Choosing Campaign’s Production Company of the Year for 1997 wasn’t
an easy task. From a clear shortlist of Gorgeous Enterprises, Godman,
Brave and Outsider, finding a company that fulfilled our criteria of
creative excellence, profitability, a broad spectrum of directing
talent - all gainfully employed - quality management and a sound
reputation proved to be quite a challenge.
A substantial number of production companies appeared to channel their
resources into one particular director, with the work of other roster
directors on the reel barely registering in the average category.
We even discussed the possibility of dropping the category this year and
opting solely for a Director of the Year Award. This merit, Campaign
staff unanimously agreed, would have gone to Chris Palmer of
Finally, we decided to give the accolade to Godman, which we felt
fulfilled all our criteria. In its first year, Godman has spectacularly
carved out a strong position for itself among Soho’s production
Last year, Jo Godman, the former managing director of RSA, proved that
she hadn’t spent the past 13 years working in the shadows of the
The immediate success of her company has proved that Godman had the
experience, vision and industry clout, in her own right, to assemble an
impressive array of directing and production talent. Godman was able to
take on not only the small creative hot-shop production companies but
also the larger, elder statesmen operations. It was also the only
production company reel Campaign staff viewed which showed that all the
directors, from more established players to relative beginners, were
actively working on quality jobs.
On leaving RSA in December 1996, Godman took Vaughan Arnell and Jonathan
Greenhalgh, two of RSA’s directors, with her, and secured high-profile
jobs for them both. Greenhalgh directed the Sony ’weddings’ ad for BMP,
the charming Mecca ’posse’ and ’earrings’ commercials for WCRS and the
evocative ’fireman’ and ’vet’ ads for Ammirati Puris Lintas’s Action on
While Arnell wasn’t overly productive in 1997, his reputation as one of
the UK’s most innovative directors was assured with two beautifully
crafted pieces of film - WCRS’s ’group talk plans’ for Orange and Bartle
Bogle Hegarty’s ’China’ for the Audi A6.
Godman recruited Mark Denton from Brian Byfield Films and the past year
has seen the director take on big-budget jobs and high-profile work such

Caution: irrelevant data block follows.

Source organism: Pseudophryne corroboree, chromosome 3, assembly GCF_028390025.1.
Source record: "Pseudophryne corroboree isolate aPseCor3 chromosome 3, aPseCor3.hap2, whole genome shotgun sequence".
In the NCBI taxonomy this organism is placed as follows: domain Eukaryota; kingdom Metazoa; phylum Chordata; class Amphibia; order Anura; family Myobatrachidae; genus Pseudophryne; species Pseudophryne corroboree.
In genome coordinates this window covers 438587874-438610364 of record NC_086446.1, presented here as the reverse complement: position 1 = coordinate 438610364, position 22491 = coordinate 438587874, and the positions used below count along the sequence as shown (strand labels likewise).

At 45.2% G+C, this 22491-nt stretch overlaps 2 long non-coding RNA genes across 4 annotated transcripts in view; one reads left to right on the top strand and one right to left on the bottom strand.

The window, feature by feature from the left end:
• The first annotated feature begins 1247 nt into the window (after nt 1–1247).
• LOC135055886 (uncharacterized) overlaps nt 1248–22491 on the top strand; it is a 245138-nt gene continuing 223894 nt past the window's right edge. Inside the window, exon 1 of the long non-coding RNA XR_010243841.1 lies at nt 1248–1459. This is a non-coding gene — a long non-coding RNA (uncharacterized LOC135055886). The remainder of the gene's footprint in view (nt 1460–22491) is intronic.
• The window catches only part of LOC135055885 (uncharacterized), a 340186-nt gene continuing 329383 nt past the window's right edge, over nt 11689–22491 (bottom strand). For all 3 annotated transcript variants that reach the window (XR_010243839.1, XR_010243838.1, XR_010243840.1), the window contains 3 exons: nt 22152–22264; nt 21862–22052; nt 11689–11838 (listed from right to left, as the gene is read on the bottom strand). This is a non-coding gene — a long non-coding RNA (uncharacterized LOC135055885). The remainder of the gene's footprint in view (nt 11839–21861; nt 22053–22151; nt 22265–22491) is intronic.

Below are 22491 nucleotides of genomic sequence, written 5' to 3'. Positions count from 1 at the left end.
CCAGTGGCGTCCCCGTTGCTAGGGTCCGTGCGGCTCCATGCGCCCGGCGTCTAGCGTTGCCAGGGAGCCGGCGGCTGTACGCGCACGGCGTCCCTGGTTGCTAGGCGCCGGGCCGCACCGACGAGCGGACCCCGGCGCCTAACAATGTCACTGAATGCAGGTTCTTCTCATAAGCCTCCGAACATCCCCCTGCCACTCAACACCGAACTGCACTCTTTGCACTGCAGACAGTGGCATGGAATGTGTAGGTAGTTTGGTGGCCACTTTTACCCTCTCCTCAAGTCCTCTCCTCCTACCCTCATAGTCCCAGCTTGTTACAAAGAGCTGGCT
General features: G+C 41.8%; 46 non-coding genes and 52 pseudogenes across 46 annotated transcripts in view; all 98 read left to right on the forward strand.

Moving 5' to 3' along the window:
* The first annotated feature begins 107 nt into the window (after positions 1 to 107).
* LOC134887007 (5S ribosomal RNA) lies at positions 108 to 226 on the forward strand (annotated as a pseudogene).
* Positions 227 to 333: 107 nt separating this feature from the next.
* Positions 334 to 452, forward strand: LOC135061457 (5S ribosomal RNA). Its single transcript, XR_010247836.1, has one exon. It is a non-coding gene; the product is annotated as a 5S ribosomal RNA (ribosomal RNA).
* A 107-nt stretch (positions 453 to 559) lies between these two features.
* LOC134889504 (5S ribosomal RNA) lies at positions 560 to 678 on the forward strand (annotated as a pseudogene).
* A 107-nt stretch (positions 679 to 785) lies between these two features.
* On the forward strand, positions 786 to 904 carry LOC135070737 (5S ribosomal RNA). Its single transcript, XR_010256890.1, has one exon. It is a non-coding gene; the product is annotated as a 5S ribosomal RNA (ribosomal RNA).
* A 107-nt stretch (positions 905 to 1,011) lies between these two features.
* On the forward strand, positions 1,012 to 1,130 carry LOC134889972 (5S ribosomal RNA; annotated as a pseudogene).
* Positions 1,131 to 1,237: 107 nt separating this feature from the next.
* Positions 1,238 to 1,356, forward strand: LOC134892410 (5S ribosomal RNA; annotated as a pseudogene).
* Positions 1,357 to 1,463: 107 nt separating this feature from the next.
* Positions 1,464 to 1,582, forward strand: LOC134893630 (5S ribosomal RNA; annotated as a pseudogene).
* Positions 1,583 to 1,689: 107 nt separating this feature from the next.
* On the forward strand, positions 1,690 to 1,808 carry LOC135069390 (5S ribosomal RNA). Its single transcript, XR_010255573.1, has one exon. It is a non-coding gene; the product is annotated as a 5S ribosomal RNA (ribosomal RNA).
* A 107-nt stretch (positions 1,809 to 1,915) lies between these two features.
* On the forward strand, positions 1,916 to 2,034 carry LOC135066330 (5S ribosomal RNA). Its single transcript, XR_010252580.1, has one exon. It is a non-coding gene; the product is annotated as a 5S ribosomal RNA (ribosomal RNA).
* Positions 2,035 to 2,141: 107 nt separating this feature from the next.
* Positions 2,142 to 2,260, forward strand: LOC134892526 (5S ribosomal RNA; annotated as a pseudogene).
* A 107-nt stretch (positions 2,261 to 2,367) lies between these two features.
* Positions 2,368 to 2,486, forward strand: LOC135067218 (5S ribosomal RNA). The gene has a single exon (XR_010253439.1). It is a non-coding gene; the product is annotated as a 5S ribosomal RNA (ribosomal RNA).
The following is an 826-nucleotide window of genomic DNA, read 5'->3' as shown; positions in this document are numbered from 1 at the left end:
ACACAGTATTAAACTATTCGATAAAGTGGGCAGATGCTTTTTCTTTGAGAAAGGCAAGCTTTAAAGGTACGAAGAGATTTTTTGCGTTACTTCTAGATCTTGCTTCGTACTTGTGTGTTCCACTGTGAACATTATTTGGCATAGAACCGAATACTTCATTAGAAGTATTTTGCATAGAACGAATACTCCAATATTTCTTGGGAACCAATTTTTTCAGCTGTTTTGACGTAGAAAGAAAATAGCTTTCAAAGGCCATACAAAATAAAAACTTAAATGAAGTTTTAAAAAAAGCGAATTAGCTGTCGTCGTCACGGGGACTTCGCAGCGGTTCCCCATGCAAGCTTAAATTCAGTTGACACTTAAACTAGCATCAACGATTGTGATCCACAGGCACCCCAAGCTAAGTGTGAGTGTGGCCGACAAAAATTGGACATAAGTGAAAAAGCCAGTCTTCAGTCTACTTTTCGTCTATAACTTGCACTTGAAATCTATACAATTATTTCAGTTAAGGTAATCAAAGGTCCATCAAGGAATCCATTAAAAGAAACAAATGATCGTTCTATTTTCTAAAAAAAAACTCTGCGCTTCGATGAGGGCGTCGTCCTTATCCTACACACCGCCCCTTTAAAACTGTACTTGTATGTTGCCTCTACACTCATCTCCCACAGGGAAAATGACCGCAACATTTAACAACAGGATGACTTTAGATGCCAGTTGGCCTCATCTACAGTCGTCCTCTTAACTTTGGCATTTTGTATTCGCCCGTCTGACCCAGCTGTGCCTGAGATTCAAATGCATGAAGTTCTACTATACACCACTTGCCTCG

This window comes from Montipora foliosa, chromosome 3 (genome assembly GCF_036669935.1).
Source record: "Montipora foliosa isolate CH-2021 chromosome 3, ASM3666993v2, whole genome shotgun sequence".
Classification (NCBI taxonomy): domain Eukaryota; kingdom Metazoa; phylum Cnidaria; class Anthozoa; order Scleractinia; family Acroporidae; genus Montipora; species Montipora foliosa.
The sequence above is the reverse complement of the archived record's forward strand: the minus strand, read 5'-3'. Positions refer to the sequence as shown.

as the effective and endearing Royal Mail ’I saw this and thought of
you’ campaign for Bates Dorland. Other additions to the Godman roster
include Rory Rooney and Ronnie West. West made the transition from
producer to director on his move to Godman from TTO, the production
company he co-founded in 1994. Since joining Godman in April, West has
made an impressive directorial debut with a campaign for Yorkshire
Electricity through Poulters. Rooney, a former runner for Tony Kaye
Films and a director with the Directory, joined Godman in July. Until
then, he was best known for his Irn-Bru work through the Leith Agency.
His debut work at Godman was the Co-op ’athletes’ spot for Duckworth
Finn Grubb Waters.
As a hastily put-together start-up - formed within weeks of Godman’s
abrupt departure from RSA - Godman, as a company, has had a truly
exceptional first year. And, if industry comment is anything to go by,
it has an even brighter future.
Gorgeous lost out on the Production Company of the Year title because
1997, like 1996, was mainly spent supporting Chris Palmer. However,
Palmer’s own reel stood head and shoulders above many other companies’
compilation showreels of all their directors’ work. Some of Campaign’s
editorial staff were hard-pushed to accept that one director could have
completed so many high-profile jobs with such a diversity of directing
Now that Palmer has lured Frank Budgen away from the Paul Weiland Film
Company and the respected producer, Paul Rothwell, from RSA, Gorgeous,
unless something goes horribly wrong, will undoubtedly become the star
production company of 1998. It will also be interesting to see if
Gorgeous’s other directors - Chris Stevenson, Murray Partridge and Enda
McCallion - will move on from the innovative, but small-scale, work they
have been involved in and, instead, get the chance to tackle projects
with more money behind them.
Outsider, which opened its doors only in February, has performed well
beyond expectations - although we felt that the company hasn’t had the
impact of Godman. Managed by Robert Campbell, ex-Tony Kaye Films and
Spots, and Toby Courlander, ex-Partizan, the duo have created a small
and efficient company that has produced an impressive array of work.
Paul Gay directed Campaign’s chosen Campaign of the Year - Volkswagen’s
affordability work - and has just shot the latest One-2-One commercial,
’mum’, for Bartle Bogle Hegarty. Stein Leikanger, in his first venture
through Outsider, directed a Ford Fiesta spot for Ogilvy & Mather, while
Christian Lyngbye’s first job was a Murphy’s ad for BBH. Still, we felt
that Outsider’s reel was dominated by Gay’s work.
Brave was also a contender. Managed and founded by the dynamic duo,
Emily Bliss and Michelle Stapleton, it has an excellent record for
managing directors’ careers and breaking unknowns. However, we felt
that, creatively, 1997 had not been its best year and that Godman’s
offering was stronger.
Recent winners: Blink (1996); the Paul Weiland Film Company (1995);
Arden Sutherland-Dodd (1994).